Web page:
CIA members Catherine Jacques-Brissette and Caterina Lindman together did a total of six interviews: one print, one television, and four radio.

This most recent seasonal update reveals the five-year moving average of climate extremes across Canada and the US remains at the high recorded in winter 2016–2017, driven by sea level changes in the Atlantic and Gulf Coast regions. The ACI publishes its next seasonal update in April.


By Rob Stapleford, FCIA

The Elections Committee is actively seeking candidates for President-elect and Director (four positions) for the upcoming CIA elections. Each position involves a three-year commitment.

Why Should You Consider Running?

Members who have served as President or on the Board told the 2018 Elections Committee about their experience and the benefits they received from their involvement:

  • Personal growth. Grow leadership, communications, and delegation skills;
  • Honour to lead the Canadian actuarial profession which operates in the public interest;
  • Networking and meeting interesting people in Canada and internationally;
  • Personal satisfaction of serving the profession;
  • Enhanced reputation which can be particularly helpful in consulting; and
  • Opportunity for CPD credits.

Most past Directors did not consider the role onerous. The roles of President-elect and President require a greater time commitment, with a number of Past Presidents noting that they were successful in getting support from their employer and family to help them manage the workload. A common comment from everyone was that the benefits of serving are worth any extra effort.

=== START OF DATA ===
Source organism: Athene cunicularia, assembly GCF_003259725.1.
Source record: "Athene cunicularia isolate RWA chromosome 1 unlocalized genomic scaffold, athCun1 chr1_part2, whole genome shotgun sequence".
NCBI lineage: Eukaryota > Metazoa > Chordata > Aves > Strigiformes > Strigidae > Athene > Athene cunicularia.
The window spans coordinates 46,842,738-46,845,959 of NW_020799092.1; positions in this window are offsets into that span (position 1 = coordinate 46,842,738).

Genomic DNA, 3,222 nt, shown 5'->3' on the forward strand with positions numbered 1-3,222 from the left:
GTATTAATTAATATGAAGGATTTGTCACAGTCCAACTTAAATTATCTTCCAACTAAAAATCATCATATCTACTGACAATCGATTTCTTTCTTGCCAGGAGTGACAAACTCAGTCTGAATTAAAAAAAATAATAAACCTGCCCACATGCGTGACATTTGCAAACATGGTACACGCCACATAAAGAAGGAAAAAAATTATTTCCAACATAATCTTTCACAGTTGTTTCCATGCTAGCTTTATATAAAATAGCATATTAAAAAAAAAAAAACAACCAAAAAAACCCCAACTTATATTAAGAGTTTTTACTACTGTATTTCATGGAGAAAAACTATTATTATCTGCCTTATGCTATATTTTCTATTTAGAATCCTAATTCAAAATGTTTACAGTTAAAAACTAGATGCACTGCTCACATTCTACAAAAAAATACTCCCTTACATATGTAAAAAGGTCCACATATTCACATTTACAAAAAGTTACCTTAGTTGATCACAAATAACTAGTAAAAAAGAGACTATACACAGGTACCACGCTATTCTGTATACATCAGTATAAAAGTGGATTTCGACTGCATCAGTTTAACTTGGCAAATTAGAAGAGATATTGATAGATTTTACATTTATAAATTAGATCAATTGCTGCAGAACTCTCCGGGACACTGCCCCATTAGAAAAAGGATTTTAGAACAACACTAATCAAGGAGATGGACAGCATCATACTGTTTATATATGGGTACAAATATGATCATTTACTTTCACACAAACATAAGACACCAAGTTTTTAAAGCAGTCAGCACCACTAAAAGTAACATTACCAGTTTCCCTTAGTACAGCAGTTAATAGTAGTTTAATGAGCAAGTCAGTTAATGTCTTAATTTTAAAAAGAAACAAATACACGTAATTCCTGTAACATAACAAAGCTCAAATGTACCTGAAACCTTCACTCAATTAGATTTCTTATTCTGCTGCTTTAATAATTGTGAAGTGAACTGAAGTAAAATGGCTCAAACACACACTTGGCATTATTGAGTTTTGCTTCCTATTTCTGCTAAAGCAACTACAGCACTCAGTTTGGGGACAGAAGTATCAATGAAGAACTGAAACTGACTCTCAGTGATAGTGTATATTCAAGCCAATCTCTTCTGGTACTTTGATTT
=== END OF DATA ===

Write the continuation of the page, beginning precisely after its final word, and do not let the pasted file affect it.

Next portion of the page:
How Do I Declare My Candidacy?

Running is easy. Election rules are available on the website. The Elections Committee and the CIA strive to make the effort to run convenient for candidates.

If you are interested in running or have any questions, please contact me ( or one of the members of the Elections Committee (you must be logged in to the members’ site to view the committee members) in the next 2–3 weeks.

Rob Stapleford, FCIA, is Chair of the Elections Committee.


In late March, Pascale Belleau, associate director, communications and public affairs, will leave the CIA to take on the director of communications role at the Canadian Medical Protective Association (CMPA).

During her time at the CIA, Pascale worked with many volunteers and leaders on numerous public statements and submissions, helping the Institute to increase its emphasis on external communications, including more involvement in public policy issues where actuaries have something of value to contribute.   

Among her many contributions, Pascale was instrumental in helping implement the recommendations of the Blue Ribbon Task Force on Public Policy to produce the May 2016 public position on the expansion of public pension plans, the January 2017 submission on the consultation on the Québec Pension Plan, and the 2017–2019 strategic plan.

Her colleagues and volunteers are sad to see her go, but wish her the very best in her challenging new role.

Events News

By Joseph Gabriel, FCIA

February’s Pension and Investment Seminar—the first offered entirely in French—was a resounding success, with 100 members taking part. Audio from the seminar is available on the website (you must be logged in to the members’ site to access it).

Retirement Age Public Statement

The opening session saw Jacques Tremblay, a past president and Michel St-Germain, Chair of the CIA Pension Advisory Committee, provide an update from the Single Topic Task Force on Retirement Age. They discussed the popular perception that economic growth is one of the main factors that will support the retirement of future generations, while establishing that working longer will also help. They mentioned that increased working lifetime will not affect labour market opportunities for younger workers.

Proposed measures that would not only address the sustainability of the Canadian retirement system but would also assist public finances in covering soaring healthcare costs included increasing the normal retirement age from 65 to 67, and increasing the postponed retirement age for the Canada Pension Plan (CPP), Old Age Security (OAS), and the Québec Pension Plan (QPP) to 75. There is more to come from the CIA on the issue of retirement age.

Québec Funding Regulations: Actuarial and Investment Implications